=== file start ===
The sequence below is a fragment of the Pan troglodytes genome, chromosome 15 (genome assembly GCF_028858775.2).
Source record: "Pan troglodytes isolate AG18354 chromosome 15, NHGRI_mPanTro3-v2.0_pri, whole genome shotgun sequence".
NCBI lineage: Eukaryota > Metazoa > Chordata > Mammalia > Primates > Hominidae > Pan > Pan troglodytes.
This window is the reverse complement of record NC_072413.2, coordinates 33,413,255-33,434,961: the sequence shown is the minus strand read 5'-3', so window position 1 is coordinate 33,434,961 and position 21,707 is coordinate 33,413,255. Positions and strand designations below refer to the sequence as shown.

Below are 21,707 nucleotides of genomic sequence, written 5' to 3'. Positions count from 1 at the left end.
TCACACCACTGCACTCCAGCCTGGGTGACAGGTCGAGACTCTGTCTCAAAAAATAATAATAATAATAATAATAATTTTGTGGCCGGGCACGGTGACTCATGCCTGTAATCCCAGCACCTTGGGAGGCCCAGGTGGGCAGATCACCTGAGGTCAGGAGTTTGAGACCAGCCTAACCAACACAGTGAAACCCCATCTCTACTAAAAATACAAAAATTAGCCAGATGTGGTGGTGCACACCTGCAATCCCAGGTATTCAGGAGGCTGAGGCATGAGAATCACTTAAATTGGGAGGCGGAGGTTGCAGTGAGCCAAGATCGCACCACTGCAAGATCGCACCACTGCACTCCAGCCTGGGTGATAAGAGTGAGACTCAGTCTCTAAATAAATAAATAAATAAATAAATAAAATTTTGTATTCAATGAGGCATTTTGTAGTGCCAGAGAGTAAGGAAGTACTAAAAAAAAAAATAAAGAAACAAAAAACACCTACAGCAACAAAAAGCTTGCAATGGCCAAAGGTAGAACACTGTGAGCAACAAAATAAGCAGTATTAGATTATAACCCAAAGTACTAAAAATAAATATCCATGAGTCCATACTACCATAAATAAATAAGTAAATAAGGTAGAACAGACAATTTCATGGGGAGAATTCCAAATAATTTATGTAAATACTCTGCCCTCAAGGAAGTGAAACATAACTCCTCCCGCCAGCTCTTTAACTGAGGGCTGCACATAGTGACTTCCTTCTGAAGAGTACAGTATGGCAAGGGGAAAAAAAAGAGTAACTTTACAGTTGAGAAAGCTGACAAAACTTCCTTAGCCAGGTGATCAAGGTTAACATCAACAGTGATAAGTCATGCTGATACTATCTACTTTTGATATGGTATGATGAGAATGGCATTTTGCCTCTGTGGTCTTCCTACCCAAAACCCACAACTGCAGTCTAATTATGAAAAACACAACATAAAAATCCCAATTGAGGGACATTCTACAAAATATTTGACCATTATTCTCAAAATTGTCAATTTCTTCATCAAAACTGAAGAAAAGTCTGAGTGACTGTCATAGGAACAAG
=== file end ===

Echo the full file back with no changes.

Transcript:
The sequence below is a fragment of the Pan troglodytes genome, chromosome 15 (genome assembly GCF_028858775.2).
Source record: "Pan troglodytes isolate AG18354 chromosome 15, NHGRI_mPanTro3-v2.0_pri, whole genome shotgun sequence".
NCBI lineage: Eukaryota > Metazoa > Chordata > Mammalia > Primates > Hominidae > Pan > Pan troglodytes.
This window is the reverse complement of record NC_072413.2, coordinates 33,413,255-33,434,961: the sequence shown is the minus strand read 5'-3', so window position 1 is coordinate 33,434,961 and position 21,707 is coordinate 33,413,255. Positions and strand designations below refer to the sequence as shown.

Below are 21,707 nucleotides of genomic sequence, written 5' to 3'. Positions count from 1 at the left end.
TCACACCACTGCACTCCAGCCTGGGTGACAGGTCGAGACTCTGTCTCAAAAAATAATAATAATAATAATAATAATTTTGTGGCCGGGCACGGTGACTCATGCCTGTAATCCCAGCACCTTGGGAGGCCCAGGTGGGCAGATCACCTGAGGTCAGGAGTTTGAGACCAGCCTAACCAACACAGTGAAACCCCATCTCTACTAAAAATACAAAAATTAGCCAGATGTGGTGGTGCACACCTGCAATCCCAGGTATTCAGGAGGCTGAGGCATGAGAATCACTTAAATTGGGAGGCGGAGGTTGCAGTGAGCCAAGATCGCACCACTGCAAGATCGCACCACTGCACTCCAGCCTGGGTGATAAGAGTGAGACTCAGTCTCTAAATAAATAAATAAATAAATAAATAAAATTTTGTATTCAATGAGGCATTTTGTAGTGCCAGAGAGTAAGGAAGTACTAAAAAAAAAAATAAAGAAACAAAAAACACCTACAGCAACAAAAAGCTTGCAATGGCCAAAGGTAGAACACTGTGAGCAACAAAATAAGCAGTATTAGATTATAACCCAAAGTACTAAAAATAAATATCCATGAGTCCATACTACCATAAATAAATAAGTAAATAAGGTAGAACAGACAATTTCATGGGGAGAATTCCAAATAATTTATGTAAATACTCTGCCCTCAAGGAAGTGAAACATAACTCCTCCCGCCAGCTCTTTAACTGAGGGCTGCACATAGTGACTTCCTTCTGAAGAGTACAGTATGGCAAGGGGAAAAAAAAGAGTAACTTTACAGTTGAGAAAGCTGACAAAACTTCCTTAGCCAGGTGATCAAGGTTAACATCAACAGTGATAAGTCATGCTGATACTATCTACTTTTGATATGGTATGATGAGAATGGCATTTTGCCTCTGTGGTCTTCCTACCCAAAACCCACAACTGCAGTCTAATTATGAAAAACACAACATAAAAATCCCAATTGAGGGACATTCTACAAAATATTTGACCATTATTCTCAAAATTGTCAATTTCTTCATCAAAACTGAAGAAAAGTCTGAGTGACTGTCATAGGAACAAG